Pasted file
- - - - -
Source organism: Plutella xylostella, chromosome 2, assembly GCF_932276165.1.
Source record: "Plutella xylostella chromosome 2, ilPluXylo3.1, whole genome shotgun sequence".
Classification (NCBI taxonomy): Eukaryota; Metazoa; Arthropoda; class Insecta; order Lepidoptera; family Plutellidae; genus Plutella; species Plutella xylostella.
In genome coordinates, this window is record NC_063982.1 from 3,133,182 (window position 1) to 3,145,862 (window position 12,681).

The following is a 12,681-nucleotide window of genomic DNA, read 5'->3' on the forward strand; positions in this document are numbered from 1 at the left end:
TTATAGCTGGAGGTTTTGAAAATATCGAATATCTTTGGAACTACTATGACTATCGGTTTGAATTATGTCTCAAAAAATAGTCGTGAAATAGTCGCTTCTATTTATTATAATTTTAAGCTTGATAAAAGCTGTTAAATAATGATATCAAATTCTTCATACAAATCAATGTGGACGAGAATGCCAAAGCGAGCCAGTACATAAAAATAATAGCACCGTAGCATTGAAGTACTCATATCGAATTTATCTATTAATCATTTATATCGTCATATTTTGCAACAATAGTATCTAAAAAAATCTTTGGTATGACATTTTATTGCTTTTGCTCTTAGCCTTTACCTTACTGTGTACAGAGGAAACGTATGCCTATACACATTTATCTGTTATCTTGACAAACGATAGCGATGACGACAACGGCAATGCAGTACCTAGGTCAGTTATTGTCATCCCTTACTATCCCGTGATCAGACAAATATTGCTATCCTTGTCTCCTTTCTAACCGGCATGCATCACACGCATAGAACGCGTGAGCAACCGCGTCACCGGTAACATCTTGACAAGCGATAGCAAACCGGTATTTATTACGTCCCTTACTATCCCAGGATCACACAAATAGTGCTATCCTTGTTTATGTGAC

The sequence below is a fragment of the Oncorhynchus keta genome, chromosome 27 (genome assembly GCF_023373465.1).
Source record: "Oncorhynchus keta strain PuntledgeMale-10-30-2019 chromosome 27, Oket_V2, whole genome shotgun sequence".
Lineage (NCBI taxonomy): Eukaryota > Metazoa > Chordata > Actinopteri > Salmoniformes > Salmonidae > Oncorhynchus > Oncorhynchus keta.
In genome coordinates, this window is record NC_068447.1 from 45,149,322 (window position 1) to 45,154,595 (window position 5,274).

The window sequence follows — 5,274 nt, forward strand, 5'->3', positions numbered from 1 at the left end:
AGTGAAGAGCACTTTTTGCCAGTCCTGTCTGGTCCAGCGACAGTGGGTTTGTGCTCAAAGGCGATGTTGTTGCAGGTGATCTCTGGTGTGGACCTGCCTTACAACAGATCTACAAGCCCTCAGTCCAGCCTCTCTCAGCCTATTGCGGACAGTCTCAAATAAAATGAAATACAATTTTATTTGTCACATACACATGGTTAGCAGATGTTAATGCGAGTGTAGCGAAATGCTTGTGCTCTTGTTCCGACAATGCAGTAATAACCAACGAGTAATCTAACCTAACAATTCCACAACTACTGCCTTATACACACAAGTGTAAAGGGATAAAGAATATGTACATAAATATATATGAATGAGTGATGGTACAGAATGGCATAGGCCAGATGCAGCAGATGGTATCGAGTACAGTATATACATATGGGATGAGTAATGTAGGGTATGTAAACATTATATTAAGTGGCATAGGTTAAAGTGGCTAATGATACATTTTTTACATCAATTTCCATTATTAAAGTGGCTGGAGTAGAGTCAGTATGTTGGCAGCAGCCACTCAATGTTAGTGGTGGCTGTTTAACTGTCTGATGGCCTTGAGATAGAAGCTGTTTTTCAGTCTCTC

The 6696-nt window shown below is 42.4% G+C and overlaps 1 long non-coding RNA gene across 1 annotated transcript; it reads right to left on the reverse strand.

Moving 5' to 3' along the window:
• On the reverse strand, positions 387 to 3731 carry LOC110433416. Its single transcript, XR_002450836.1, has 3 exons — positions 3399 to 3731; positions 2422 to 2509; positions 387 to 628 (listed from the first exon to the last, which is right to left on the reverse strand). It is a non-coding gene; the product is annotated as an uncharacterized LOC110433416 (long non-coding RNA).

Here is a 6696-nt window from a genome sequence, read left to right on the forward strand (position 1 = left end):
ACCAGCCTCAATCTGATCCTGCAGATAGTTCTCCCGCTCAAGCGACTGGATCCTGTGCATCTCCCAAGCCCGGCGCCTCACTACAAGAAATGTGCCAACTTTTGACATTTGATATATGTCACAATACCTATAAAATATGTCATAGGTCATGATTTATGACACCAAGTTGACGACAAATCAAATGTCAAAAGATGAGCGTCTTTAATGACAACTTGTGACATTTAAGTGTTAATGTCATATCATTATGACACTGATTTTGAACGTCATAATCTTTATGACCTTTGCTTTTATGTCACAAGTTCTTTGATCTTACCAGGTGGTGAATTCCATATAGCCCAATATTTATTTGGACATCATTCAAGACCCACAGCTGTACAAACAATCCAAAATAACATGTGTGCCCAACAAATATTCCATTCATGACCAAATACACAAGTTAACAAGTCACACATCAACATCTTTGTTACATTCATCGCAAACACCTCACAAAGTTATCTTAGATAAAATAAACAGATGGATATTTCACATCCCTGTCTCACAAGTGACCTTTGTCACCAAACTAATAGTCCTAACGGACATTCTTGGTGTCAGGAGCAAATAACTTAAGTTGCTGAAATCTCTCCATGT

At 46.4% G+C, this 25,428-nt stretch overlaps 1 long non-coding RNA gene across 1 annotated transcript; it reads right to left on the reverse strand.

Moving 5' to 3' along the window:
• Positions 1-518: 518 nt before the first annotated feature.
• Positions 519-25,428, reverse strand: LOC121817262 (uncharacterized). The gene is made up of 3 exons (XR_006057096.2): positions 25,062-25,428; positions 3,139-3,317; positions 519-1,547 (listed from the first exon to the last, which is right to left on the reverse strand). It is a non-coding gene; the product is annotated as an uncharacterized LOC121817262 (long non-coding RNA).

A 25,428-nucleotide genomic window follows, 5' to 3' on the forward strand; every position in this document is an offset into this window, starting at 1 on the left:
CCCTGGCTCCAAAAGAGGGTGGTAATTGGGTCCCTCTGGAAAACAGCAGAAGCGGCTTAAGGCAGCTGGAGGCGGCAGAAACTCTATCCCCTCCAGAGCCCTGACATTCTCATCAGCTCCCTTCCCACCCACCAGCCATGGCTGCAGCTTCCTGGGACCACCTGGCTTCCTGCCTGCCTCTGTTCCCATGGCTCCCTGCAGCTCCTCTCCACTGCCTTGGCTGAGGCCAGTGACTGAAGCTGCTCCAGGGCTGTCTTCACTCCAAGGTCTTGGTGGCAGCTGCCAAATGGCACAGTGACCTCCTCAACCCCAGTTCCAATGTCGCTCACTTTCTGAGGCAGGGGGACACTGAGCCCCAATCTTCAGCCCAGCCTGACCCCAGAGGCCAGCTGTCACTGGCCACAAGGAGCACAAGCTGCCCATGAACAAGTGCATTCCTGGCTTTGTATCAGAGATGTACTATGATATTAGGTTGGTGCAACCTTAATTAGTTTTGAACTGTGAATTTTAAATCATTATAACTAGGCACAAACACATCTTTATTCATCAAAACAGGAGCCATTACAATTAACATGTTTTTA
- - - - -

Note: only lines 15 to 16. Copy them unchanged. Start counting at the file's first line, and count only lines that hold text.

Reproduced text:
• On the reverse strand, positions 387 to 3731 carry LOC110433416. Its single transcript, XR_002450836.1, has 3 exons — positions 3399 to 3731; positions 2422 to 2509; positions 387 to 628 (listed from the first exon to the last, which is right to left on the reverse strand). It is a non-coding gene; the product is annotated as an uncharacterized LOC110433416 (long non-coding RNA).

Here is a 6696-nt window from a genome sequence, read left to right on the forward strand (position 1 = left end):